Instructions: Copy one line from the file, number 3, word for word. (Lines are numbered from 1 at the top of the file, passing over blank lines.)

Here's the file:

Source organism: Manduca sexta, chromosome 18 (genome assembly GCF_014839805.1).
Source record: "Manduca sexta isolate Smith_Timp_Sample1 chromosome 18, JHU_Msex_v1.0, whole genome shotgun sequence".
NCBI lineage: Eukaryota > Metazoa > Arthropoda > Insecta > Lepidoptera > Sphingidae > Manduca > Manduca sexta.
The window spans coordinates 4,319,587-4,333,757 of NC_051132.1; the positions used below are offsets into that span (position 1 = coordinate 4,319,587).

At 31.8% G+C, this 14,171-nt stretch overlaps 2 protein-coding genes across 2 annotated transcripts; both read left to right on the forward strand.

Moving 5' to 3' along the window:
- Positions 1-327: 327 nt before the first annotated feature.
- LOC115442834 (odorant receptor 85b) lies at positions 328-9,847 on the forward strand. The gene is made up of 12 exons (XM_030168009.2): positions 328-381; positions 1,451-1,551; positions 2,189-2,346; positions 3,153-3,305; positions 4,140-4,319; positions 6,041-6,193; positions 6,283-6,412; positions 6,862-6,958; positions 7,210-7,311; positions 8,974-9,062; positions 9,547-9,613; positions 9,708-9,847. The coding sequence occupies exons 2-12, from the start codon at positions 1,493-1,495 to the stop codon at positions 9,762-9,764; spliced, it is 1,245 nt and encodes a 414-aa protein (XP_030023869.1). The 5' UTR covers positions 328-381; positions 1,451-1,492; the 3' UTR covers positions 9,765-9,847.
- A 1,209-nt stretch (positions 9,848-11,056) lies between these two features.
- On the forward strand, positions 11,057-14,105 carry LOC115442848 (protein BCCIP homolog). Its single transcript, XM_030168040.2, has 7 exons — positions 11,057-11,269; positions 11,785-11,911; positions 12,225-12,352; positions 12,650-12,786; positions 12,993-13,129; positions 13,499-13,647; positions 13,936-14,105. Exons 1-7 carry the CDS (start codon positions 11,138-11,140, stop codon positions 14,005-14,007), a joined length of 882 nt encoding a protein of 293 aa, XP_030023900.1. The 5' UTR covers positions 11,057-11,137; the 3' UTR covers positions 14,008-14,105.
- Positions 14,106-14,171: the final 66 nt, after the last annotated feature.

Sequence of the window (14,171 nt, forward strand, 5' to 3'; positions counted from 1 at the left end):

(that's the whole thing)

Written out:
NCBI lineage: Eukaryota > Metazoa > Arthropoda > Insecta > Lepidoptera > Sphingidae > Manduca > Manduca sexta.